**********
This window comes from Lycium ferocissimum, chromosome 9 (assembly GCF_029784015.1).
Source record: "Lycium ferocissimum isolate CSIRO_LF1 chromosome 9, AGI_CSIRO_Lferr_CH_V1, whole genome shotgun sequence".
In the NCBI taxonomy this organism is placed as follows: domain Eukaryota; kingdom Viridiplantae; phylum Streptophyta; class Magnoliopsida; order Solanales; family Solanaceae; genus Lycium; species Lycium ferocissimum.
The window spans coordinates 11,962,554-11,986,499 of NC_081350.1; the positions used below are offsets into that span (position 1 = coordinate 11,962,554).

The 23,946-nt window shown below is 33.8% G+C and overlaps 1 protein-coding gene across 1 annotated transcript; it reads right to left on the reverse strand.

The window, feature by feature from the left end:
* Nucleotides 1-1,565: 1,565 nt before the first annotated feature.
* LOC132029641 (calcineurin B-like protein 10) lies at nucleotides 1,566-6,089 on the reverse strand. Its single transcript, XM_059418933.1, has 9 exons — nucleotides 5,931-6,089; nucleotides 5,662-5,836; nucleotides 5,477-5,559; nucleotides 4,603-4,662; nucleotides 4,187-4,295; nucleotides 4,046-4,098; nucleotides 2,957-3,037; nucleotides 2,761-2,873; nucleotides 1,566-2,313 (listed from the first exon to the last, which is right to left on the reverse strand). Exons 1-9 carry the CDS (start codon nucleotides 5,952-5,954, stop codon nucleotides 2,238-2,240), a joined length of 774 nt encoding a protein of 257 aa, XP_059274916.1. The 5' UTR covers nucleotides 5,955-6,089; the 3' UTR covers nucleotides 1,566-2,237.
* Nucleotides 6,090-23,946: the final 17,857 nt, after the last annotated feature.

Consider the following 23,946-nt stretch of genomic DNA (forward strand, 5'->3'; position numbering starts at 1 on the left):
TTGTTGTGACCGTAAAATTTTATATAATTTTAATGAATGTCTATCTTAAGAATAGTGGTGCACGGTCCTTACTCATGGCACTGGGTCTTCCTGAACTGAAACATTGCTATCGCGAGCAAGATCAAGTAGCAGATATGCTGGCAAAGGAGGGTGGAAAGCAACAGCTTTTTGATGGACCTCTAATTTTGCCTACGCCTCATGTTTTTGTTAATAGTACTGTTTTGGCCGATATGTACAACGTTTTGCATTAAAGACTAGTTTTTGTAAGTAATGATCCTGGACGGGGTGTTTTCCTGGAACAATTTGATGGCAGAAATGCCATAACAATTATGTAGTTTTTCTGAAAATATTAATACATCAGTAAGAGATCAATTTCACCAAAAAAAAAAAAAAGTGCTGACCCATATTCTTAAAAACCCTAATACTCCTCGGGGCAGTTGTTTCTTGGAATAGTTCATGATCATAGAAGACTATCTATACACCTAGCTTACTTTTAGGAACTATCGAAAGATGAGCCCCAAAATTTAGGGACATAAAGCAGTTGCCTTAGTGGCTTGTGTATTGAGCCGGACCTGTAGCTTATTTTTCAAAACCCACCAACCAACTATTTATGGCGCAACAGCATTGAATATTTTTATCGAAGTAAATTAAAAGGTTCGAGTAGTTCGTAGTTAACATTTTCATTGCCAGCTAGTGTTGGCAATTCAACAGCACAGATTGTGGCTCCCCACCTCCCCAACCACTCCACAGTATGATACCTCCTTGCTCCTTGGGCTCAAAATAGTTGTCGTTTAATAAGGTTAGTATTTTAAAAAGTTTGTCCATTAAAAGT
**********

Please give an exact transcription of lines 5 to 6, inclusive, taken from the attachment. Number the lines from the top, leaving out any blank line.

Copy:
The 23,946-nt window shown below is 33.8% G+C and overlaps 1 protein-coding gene across 1 annotated transcript; it reads right to left on the reverse strand.

The window, feature by feature from the left end: